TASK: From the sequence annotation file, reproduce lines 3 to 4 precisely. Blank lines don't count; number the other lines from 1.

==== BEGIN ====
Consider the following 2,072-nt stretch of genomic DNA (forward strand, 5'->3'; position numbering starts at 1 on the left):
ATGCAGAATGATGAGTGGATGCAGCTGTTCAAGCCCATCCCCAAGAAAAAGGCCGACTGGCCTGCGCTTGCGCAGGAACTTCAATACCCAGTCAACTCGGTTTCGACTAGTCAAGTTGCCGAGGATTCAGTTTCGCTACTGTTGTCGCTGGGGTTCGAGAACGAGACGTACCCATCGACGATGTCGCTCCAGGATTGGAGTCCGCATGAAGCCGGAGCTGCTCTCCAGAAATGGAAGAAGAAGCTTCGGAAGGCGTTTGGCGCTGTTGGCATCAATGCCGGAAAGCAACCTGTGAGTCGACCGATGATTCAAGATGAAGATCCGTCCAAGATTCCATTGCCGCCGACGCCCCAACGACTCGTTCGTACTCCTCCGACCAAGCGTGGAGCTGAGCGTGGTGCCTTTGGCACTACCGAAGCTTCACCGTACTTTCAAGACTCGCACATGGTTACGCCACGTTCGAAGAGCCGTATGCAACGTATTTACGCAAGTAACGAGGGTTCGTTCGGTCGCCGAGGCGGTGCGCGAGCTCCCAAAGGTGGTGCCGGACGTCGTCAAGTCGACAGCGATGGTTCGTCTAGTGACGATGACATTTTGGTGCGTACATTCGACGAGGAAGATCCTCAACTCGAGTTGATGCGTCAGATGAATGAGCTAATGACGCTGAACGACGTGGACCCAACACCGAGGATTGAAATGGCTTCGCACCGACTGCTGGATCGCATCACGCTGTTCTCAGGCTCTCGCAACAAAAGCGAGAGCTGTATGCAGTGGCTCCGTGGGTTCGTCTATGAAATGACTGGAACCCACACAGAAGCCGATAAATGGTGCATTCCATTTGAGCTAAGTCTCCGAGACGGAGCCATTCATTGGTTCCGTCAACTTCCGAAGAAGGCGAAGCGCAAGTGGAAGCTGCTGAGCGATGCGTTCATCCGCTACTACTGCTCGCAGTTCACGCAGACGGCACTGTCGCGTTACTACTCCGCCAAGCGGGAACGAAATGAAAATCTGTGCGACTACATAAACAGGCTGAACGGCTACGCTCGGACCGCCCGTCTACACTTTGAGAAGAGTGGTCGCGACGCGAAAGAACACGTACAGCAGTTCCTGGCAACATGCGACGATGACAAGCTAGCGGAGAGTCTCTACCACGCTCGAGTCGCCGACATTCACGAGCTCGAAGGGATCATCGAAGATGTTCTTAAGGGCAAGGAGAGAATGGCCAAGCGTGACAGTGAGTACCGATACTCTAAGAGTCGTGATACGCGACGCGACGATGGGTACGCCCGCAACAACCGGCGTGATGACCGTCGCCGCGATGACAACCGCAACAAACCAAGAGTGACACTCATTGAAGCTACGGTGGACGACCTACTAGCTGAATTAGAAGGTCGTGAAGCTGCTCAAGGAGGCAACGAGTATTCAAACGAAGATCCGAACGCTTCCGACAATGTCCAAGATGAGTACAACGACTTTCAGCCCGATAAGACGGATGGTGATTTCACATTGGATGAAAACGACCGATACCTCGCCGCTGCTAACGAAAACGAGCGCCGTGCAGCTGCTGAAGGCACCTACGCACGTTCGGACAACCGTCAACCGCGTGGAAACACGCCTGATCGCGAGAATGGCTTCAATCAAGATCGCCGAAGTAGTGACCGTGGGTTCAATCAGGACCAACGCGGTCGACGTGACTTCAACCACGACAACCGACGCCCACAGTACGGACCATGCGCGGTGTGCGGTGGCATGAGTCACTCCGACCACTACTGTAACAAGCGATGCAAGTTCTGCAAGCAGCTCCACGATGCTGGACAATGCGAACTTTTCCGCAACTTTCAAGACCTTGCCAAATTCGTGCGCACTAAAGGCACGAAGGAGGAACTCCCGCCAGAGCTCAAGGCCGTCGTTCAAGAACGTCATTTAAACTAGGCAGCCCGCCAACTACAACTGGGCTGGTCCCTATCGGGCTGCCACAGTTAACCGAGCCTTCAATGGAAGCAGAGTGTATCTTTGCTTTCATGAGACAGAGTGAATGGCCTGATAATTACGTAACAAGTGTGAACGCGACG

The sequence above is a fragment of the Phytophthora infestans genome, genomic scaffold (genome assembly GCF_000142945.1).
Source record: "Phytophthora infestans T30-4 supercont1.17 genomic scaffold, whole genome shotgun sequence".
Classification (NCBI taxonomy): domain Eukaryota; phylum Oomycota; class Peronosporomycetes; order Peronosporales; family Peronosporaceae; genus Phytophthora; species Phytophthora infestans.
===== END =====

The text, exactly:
The sequence above is a fragment of the Phytophthora infestans genome, genomic scaffold (genome assembly GCF_000142945.1).
Source record: "Phytophthora infestans T30-4 supercont1.17 genomic scaffold, whole genome shotgun sequence".